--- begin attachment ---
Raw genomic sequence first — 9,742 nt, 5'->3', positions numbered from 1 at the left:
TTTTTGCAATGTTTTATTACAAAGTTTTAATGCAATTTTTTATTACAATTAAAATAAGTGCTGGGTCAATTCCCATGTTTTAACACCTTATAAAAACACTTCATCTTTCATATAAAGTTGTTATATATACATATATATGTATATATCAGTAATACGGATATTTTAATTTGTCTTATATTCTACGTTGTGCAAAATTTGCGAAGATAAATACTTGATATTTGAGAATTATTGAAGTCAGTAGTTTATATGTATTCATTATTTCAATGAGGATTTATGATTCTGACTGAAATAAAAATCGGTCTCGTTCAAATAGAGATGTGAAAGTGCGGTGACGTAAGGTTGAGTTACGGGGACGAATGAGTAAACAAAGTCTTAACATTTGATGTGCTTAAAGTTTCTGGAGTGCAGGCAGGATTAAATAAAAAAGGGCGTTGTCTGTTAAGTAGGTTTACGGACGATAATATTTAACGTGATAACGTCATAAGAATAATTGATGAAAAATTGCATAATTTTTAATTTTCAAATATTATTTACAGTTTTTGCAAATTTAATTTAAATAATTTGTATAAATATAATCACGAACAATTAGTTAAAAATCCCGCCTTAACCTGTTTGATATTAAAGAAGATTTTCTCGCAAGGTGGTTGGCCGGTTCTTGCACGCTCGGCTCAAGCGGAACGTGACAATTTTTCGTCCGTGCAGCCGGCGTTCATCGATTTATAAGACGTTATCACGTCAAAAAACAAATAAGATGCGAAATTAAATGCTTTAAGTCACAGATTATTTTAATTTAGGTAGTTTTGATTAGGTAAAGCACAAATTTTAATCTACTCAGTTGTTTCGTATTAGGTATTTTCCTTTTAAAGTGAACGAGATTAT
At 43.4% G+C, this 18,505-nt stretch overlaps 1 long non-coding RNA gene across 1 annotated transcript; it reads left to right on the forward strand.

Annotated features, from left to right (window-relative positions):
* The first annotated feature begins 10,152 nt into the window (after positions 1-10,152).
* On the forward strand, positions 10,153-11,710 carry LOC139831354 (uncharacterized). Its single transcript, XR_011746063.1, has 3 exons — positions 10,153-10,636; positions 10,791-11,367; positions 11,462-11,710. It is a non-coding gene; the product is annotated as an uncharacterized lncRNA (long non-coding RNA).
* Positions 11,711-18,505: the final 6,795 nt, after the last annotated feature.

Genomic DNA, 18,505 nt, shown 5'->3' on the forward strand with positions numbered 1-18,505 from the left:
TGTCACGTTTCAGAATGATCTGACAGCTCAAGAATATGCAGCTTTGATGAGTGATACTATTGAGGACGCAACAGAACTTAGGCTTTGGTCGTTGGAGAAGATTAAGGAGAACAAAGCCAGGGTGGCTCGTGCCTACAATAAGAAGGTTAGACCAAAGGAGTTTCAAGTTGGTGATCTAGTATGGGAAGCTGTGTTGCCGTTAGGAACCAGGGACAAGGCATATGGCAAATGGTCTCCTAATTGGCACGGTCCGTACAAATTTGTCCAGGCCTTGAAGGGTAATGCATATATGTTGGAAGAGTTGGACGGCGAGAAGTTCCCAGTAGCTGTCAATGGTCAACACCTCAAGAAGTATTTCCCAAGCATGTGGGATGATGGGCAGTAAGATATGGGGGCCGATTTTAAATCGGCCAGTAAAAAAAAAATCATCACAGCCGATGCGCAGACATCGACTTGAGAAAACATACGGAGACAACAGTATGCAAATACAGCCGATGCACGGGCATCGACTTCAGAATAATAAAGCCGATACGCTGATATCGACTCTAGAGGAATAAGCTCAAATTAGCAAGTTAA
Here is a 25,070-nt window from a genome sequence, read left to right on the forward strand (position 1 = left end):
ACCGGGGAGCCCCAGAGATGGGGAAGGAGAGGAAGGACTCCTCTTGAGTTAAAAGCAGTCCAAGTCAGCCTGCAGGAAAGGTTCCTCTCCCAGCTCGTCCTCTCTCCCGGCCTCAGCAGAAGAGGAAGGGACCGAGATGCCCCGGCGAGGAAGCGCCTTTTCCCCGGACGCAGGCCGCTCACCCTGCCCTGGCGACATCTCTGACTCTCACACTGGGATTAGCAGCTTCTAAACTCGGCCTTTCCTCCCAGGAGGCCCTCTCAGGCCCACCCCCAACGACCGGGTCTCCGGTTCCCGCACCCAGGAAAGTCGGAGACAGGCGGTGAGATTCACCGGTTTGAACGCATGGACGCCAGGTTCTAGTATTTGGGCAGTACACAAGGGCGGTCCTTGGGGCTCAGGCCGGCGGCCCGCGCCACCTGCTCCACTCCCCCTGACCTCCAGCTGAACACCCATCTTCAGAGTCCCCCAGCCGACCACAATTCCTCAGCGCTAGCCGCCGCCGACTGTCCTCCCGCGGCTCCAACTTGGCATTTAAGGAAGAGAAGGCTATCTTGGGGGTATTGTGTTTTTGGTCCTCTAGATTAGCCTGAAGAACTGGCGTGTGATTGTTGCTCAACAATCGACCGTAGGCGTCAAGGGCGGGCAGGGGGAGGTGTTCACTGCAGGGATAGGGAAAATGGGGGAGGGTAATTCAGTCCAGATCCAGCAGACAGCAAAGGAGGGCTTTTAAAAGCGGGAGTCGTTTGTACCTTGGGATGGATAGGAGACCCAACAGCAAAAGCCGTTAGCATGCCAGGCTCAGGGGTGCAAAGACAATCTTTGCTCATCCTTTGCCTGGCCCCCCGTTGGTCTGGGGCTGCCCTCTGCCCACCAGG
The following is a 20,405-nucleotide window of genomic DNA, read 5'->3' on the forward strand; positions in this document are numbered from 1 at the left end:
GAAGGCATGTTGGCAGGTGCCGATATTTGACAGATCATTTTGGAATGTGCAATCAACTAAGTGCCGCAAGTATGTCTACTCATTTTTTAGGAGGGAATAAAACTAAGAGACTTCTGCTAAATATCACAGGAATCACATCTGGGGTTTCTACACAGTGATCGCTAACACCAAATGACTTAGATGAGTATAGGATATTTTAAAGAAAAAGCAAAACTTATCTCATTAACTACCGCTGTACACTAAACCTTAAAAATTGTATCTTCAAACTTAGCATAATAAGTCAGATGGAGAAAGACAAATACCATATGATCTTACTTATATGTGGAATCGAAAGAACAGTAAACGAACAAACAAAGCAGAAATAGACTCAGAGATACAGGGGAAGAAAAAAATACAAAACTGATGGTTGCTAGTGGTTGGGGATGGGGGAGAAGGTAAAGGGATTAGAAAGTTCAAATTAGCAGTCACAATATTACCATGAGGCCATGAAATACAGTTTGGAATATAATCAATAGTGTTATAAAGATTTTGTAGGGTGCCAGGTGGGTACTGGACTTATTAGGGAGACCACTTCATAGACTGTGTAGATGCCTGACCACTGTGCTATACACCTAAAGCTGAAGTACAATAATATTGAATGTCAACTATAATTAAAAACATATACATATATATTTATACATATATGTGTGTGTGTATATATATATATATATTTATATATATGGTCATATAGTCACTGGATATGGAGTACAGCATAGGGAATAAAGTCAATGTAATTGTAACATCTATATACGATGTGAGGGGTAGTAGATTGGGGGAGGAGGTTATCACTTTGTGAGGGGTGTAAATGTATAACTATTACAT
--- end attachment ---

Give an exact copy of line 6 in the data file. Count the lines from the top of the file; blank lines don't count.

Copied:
* On the forward strand, positions 10,153-11,710 carry LOC139831354 (uncharacterized). Its single transcript, XR_011746063.1, has 3 exons — positions 10,153-10,636; positions 10,791-11,367; positions 11,462-11,710. It is a non-coding gene; the product is annotated as an uncharacterized lncRNA (long non-coding RNA).